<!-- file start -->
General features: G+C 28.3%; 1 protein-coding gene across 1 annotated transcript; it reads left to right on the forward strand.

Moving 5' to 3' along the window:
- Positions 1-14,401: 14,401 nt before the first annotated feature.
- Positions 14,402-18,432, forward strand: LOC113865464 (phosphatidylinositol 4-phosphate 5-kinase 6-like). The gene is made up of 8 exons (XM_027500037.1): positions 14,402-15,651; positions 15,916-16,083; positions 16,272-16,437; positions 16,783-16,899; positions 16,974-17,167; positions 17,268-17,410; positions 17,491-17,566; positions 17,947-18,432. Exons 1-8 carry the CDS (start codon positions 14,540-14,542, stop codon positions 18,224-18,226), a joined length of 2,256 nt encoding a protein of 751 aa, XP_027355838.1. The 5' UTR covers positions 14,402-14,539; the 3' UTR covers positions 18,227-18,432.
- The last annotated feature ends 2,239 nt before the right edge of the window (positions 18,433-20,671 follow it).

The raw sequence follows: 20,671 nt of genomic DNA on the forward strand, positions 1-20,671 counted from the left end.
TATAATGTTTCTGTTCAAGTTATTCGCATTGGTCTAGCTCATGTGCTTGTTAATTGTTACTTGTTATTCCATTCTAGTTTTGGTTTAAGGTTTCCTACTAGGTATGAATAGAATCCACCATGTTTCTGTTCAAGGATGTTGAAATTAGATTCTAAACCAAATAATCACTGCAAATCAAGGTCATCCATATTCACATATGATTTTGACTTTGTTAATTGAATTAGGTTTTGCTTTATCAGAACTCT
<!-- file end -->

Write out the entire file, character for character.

General features: G+C 28.3%; 1 protein-coding gene across 1 annotated transcript; it reads left to right on the forward strand.

Moving 5' to 3' along the window:
- Positions 1-14,401: 14,401 nt before the first annotated feature.
- Positions 14,402-18,432, forward strand: LOC113865464 (phosphatidylinositol 4-phosphate 5-kinase 6-like). The gene is made up of 8 exons (XM_027500037.1): positions 14,402-15,651; positions 15,916-16,083; positions 16,272-16,437; positions 16,783-16,899; positions 16,974-17,167; positions 17,268-17,410; positions 17,491-17,566; positions 17,947-18,432. Exons 1-8 carry the CDS (start codon positions 14,540-14,542, stop codon positions 18,224-18,226), a joined length of 2,256 nt encoding a protein of 751 aa, XP_027355838.1. The 5' UTR covers positions 14,402-14,539; the 3' UTR covers positions 18,227-18,432.
- The last annotated feature ends 2,239 nt before the right edge of the window (positions 18,433-20,671 follow it).

The raw sequence follows: 20,671 nt of genomic DNA on the forward strand, positions 1-20,671 counted from the left end.
TATAATGTTTCTGTTCAAGTTATTCGCATTGGTCTAGCTCATGTGCTTGTTAATTGTTACTTGTTATTCCATTCTAGTTTTGGTTTAAGGTTTCCTACTAGGTATGAATAGAATCCACCATGTTTCTGTTCAAGGATGTTGAAATTAGATTCTAAACCAAATAATCACTGCAAATCAAGGTCATCCATATTCACATATGATTTTGACTTTGTTAATTGAATTAGGTTTTGCTTTATCAGAACTCT